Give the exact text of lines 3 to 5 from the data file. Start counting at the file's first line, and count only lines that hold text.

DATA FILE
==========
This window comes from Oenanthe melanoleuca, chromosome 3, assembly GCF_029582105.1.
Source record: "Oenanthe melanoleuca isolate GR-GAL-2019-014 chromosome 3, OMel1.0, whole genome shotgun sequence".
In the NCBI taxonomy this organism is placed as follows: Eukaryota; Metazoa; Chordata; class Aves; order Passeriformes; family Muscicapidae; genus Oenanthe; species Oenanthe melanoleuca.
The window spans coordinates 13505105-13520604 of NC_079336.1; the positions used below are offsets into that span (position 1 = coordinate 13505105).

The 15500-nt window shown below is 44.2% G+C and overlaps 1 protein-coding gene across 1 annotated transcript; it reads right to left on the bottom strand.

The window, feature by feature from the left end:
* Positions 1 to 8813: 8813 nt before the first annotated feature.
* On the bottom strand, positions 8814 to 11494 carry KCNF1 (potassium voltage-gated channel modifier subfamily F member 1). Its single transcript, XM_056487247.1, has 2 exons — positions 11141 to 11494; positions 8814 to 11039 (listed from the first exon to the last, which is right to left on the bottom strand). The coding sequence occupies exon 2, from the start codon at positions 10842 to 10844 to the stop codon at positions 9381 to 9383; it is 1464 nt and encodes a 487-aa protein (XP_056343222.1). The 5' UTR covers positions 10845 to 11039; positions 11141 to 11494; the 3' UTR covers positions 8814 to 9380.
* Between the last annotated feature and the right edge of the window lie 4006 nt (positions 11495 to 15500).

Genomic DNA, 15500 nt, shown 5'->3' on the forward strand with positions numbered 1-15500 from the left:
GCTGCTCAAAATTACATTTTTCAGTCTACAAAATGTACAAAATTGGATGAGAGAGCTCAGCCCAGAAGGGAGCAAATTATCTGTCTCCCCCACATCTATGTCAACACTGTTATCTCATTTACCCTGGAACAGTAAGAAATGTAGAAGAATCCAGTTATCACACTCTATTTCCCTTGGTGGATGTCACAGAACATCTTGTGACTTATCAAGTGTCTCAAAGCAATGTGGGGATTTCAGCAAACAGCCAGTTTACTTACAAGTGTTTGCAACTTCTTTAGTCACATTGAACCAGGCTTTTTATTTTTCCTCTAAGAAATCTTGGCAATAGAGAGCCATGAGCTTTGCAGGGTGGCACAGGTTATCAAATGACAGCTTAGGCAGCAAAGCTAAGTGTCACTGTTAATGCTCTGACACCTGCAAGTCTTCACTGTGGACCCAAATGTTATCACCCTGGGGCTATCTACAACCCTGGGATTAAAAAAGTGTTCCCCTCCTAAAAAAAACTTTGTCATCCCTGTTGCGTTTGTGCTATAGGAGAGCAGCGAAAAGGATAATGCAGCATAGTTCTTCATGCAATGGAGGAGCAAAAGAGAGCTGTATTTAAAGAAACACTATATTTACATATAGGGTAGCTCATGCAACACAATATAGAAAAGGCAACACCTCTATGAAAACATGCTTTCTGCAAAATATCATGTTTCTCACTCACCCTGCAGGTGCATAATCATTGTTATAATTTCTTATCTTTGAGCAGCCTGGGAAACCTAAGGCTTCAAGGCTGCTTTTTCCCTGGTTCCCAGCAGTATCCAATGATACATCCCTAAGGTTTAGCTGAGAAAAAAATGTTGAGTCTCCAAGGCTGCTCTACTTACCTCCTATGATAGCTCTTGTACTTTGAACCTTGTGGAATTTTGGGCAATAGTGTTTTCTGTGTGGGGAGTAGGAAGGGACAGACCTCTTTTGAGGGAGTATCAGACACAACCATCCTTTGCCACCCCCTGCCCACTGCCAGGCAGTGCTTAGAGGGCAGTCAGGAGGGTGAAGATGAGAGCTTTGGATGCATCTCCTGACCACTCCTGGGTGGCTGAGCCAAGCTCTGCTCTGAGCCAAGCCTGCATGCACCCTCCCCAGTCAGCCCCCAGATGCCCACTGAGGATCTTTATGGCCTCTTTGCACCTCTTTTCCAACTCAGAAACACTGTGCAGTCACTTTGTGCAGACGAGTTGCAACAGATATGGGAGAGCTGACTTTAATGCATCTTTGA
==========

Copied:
In the NCBI taxonomy this organism is placed as follows: Eukaryota; Metazoa; Chordata; class Aves; order Passeriformes; family Muscicapidae; genus Oenanthe; species Oenanthe melanoleuca.
The window spans coordinates 13505105-13520604 of NC_079336.1; the positions used below are offsets into that span (position 1 = coordinate 13505105).

The 15500-nt window shown below is 44.2% G+C and overlaps 1 protein-coding gene across 1 annotated transcript; it reads right to left on the bottom strand.